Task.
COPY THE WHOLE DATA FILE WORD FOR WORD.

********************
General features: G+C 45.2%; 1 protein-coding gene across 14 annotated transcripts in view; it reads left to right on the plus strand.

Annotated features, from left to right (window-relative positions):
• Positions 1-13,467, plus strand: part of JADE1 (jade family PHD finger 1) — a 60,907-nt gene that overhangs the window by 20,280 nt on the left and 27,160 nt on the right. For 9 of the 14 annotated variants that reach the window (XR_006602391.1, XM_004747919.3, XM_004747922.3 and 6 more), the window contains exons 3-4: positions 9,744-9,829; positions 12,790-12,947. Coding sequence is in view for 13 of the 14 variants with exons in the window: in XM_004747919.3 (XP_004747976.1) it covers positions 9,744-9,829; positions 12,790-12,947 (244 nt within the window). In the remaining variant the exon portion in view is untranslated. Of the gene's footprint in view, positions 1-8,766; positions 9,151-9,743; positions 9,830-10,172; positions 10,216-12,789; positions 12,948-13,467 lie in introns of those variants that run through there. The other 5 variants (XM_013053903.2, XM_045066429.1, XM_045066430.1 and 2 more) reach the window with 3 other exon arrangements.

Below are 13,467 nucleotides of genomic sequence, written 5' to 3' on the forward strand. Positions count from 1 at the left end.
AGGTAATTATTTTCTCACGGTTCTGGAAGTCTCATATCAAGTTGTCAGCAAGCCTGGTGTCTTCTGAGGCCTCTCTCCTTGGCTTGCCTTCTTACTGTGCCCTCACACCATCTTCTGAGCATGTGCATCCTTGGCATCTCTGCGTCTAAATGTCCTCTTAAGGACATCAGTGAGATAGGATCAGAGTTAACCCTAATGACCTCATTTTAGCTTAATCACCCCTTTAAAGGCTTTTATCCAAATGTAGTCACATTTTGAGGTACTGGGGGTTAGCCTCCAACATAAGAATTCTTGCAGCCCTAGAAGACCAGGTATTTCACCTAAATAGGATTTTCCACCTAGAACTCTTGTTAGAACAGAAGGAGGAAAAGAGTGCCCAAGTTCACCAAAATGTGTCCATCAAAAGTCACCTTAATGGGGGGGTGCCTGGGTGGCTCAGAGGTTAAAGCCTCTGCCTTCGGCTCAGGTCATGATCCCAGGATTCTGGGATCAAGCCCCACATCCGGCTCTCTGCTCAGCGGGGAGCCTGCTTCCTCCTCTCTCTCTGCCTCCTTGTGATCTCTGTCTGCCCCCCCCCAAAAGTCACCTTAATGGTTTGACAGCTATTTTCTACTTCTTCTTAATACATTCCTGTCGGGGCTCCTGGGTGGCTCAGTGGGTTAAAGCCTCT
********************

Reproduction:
General features: G+C 45.2%; 1 protein-coding gene across 14 annotated transcripts in view; it reads left to right on the plus strand.

Annotated features, from left to right (window-relative positions):
• Positions 1-13,467, plus strand: part of JADE1 (jade family PHD finger 1) — a 60,907-nt gene that overhangs the window by 20,280 nt on the left and 27,160 nt on the right. For 9 of the 14 annotated variants that reach the window (XR_006602391.1, XM_004747919.3, XM_004747922.3 and 6 more), the window contains exons 3-4: positions 9,744-9,829; positions 12,790-12,947. Coding sequence is in view for 13 of the 14 variants with exons in the window: in XM_004747919.3 (XP_004747976.1) it covers positions 9,744-9,829; positions 12,790-12,947 (244 nt within the window). In the remaining variant the exon portion in view is untranslated. Of the gene's footprint in view, positions 1-8,766; positions 9,151-9,743; positions 9,830-10,172; positions 10,216-12,789; positions 12,948-13,467 lie in introns of those variants that run through there. The other 5 variants (XM_013053903.2, XM_045066429.1, XM_045066430.1 and 2 more) reach the window with 3 other exon arrangements.

Below are 13,467 nucleotides of genomic sequence, written 5' to 3' on the forward strand. Positions count from 1 at the left end.
AGGTAATTATTTTCTCACGGTTCTGGAAGTCTCATATCAAGTTGTCAGCAAGCCTGGTGTCTTCTGAGGCCTCTCTCCTTGGCTTGCCTTCTTACTGTGCCCTCACACCATCTTCTGAGCATGTGCATCCTTGGCATCTCTGCGTCTAAATGTCCTCTTAAGGACATCAGTGAGATAGGATCAGAGTTAACCCTAATGACCTCATTTTAGCTTAATCACCCCTTTAAAGGCTTTTATCCAAATGTAGTCACATTTTGAGGTACTGGGGGTTAGCCTCCAACATAAGAATTCTTGCAGCCCTAGAAGACCAGGTATTTCACCTAAATAGGATTTTCCACCTAGAACTCTTGTTAGAACAGAAGGAGGAAAAGAGTGCCCAAGTTCACCAAAATGTGTCCATCAAAAGTCACCTTAATGGGGGGGTGCCTGGGTGGCTCAGAGGTTAAAGCCTCTGCCTTCGGCTCAGGTCATGATCCCAGGATTCTGGGATCAAGCCCCACATCCGGCTCTCTGCTCAGCGGGGAGCCTGCTTCCTCCTCTCTCTCTGCCTCCTTGTGATCTCTGTCTGCCCCCCCCCAAAAGTCACCTTAATGGTTTGACAGCTATTTTCTACTTCTTCTTAATACATTCCTGTCGGGGCTCCTGGGTGGCTCAGTGGGTTAAAGCCTCT